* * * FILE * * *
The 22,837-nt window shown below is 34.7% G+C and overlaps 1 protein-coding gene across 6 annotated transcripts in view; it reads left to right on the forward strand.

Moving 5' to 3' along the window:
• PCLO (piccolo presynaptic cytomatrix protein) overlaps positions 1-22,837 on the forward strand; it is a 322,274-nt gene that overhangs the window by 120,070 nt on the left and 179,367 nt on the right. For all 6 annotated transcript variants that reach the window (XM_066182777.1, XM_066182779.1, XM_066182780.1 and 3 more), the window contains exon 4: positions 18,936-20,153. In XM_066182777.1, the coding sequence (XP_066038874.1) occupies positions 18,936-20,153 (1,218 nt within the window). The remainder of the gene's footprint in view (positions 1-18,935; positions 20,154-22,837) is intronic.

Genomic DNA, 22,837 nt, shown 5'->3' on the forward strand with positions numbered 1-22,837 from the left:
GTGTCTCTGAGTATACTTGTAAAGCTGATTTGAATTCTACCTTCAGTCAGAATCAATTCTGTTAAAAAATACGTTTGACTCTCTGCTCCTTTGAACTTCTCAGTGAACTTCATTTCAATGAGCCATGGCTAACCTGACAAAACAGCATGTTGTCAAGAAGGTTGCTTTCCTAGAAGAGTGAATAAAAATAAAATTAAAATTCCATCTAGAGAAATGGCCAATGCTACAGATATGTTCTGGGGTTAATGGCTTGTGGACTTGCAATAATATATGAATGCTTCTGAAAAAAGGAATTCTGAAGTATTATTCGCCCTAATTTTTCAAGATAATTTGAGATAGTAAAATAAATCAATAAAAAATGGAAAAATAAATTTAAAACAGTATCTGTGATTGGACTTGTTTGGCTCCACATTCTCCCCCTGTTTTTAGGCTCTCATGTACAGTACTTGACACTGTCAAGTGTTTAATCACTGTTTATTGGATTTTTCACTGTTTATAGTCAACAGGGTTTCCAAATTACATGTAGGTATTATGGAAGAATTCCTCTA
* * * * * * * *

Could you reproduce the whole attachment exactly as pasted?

The 22,837-nt window shown below is 34.7% G+C and overlaps 1 protein-coding gene across 6 annotated transcripts in view; it reads left to right on the forward strand.

Moving 5' to 3' along the window:
• PCLO (piccolo presynaptic cytomatrix protein) overlaps positions 1-22,837 on the forward strand; it is a 322,274-nt gene that overhangs the window by 120,070 nt on the left and 179,367 nt on the right. For all 6 annotated transcript variants that reach the window (XM_066182777.1, XM_066182779.1, XM_066182780.1 and 3 more), the window contains exon 4: positions 18,936-20,153. In XM_066182777.1, the coding sequence (XP_066038874.1) occupies positions 18,936-20,153 (1,218 nt within the window). The remainder of the gene's footprint in view (positions 1-18,935; positions 20,154-22,837) is intronic.

Genomic DNA, 22,837 nt, shown 5'->3' on the forward strand with positions numbered 1-22,837 from the left:
GTGTCTCTGAGTATACTTGTAAAGCTGATTTGAATTCTACCTTCAGTCAGAATCAATTCTGTTAAAAAATACGTTTGACTCTCTGCTCCTTTGAACTTCTCAGTGAACTTCATTTCAATGAGCCATGGCTAACCTGACAAAACAGCATGTTGTCAAGAAGGTTGCTTTCCTAGAAGAGTGAATAAAAATAAAATTAAAATTCCATCTAGAGAAATGGCCAATGCTACAGATATGTTCTGGGGTTAATGGCTTGTGGACTTGCAATAATATATGAATGCTTCTGAAAAAAGGAATTCTGAAGTATTATTCGCCCTAATTTTTCAAGATAATTTGAGATAGTAAAATAAATCAATAAAAAATGGAAAAATAAATTTAAAACAGTATCTGTGATTGGACTTGTTTGGCTCCACATTCTCCCCCTGTTTTTAGGCTCTCATGTACAGTACTTGACACTGTCAAGTGTTTAATCACTGTTTATTGGATTTTTCACTGTTTATAGTCAACAGGGTTTCCAAATTACATGTAGGTATTATGGAAGAATTCCTCTA